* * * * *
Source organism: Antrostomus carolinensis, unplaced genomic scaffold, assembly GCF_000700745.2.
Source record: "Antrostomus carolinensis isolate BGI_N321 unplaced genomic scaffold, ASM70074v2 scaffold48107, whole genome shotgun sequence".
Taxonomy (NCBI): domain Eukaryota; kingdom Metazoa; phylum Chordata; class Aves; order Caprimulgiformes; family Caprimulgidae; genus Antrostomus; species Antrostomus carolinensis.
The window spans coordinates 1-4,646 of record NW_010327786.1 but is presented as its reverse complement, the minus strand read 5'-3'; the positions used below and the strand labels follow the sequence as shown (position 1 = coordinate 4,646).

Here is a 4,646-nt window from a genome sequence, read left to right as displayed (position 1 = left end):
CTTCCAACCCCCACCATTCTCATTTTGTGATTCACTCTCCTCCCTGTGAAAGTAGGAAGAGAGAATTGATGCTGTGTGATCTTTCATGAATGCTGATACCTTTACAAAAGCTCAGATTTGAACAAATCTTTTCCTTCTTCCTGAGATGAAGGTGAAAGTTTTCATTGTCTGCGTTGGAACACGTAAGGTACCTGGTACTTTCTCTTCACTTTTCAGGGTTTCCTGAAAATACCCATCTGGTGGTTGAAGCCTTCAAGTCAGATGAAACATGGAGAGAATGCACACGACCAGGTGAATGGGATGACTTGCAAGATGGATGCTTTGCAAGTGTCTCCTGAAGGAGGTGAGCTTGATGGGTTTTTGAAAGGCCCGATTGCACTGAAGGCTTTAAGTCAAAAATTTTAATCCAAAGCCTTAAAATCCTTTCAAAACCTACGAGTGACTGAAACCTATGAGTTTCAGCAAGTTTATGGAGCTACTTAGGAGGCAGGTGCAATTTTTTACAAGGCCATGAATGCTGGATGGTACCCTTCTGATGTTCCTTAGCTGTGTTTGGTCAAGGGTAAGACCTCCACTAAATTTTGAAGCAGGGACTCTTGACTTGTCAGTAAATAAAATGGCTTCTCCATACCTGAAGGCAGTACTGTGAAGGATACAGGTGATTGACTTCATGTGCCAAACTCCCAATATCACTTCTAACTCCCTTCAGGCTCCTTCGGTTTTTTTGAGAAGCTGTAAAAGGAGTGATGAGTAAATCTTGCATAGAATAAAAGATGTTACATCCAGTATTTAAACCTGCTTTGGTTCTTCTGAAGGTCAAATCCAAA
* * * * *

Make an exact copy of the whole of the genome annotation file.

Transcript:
Source organism: Antrostomus carolinensis, unplaced genomic scaffold, assembly GCF_000700745.2.
Source record: "Antrostomus carolinensis isolate BGI_N321 unplaced genomic scaffold, ASM70074v2 scaffold48107, whole genome shotgun sequence".
Taxonomy (NCBI): domain Eukaryota; kingdom Metazoa; phylum Chordata; class Aves; order Caprimulgiformes; family Caprimulgidae; genus Antrostomus; species Antrostomus carolinensis.
The window spans coordinates 1-4,646 of record NW_010327786.1 but is presented as its reverse complement, the minus strand read 5'-3'; the positions used below and the strand labels follow the sequence as shown (position 1 = coordinate 4,646).

Here is a 4,646-nt window from a genome sequence, read left to right as displayed (position 1 = left end):
CTTCCAACCCCCACCATTCTCATTTTGTGATTCACTCTCCTCCCTGTGAAAGTAGGAAGAGAGAATTGATGCTGTGTGATCTTTCATGAATGCTGATACCTTTACAAAAGCTCAGATTTGAACAAATCTTTTCCTTCTTCCTGAGATGAAGGTGAAAGTTTTCATTGTCTGCGTTGGAACACGTAAGGTACCTGGTACTTTCTCTTCACTTTTCAGGGTTTCCTGAAAATACCCATCTGGTGGTTGAAGCCTTCAAGTCAGATGAAACATGGAGAGAATGCACACGACCAGGTGAATGGGATGACTTGCAAGATGGATGCTTTGCAAGTGTCTCCTGAAGGAGGTGAGCTTGATGGGTTTTTGAAAGGCCCGATTGCACTGAAGGCTTTAAGTCAAAAATTTTAATCCAAAGCCTTAAAATCCTTTCAAAACCTACGAGTGACTGAAACCTATGAGTTTCAGCAAGTTTATGGAGCTACTTAGGAGGCAGGTGCAATTTTTTACAAGGCCATGAATGCTGGATGGTACCCTTCTGATGTTCCTTAGCTGTGTTTGGTCAAGGGTAAGACCTCCACTAAATTTTGAAGCAGGGACTCTTGACTTGTCAGTAAATAAAATGGCTTCTCCATACCTGAAGGCAGTACTGTGAAGGATACAGGTGATTGACTTCATGTGCCAAACTCCCAATATCACTTCTAACTCCCTTCAGGCTCCTTCGGTTTTTTTGAGAAGCTGTAAAAGGAGTGATGAGTAAATCTTGCATAGAATAAAAGATGTTACATCCAGTATTTAAACCTGCTTTGGTTCTTCTGAAGGTCAAATCCAAA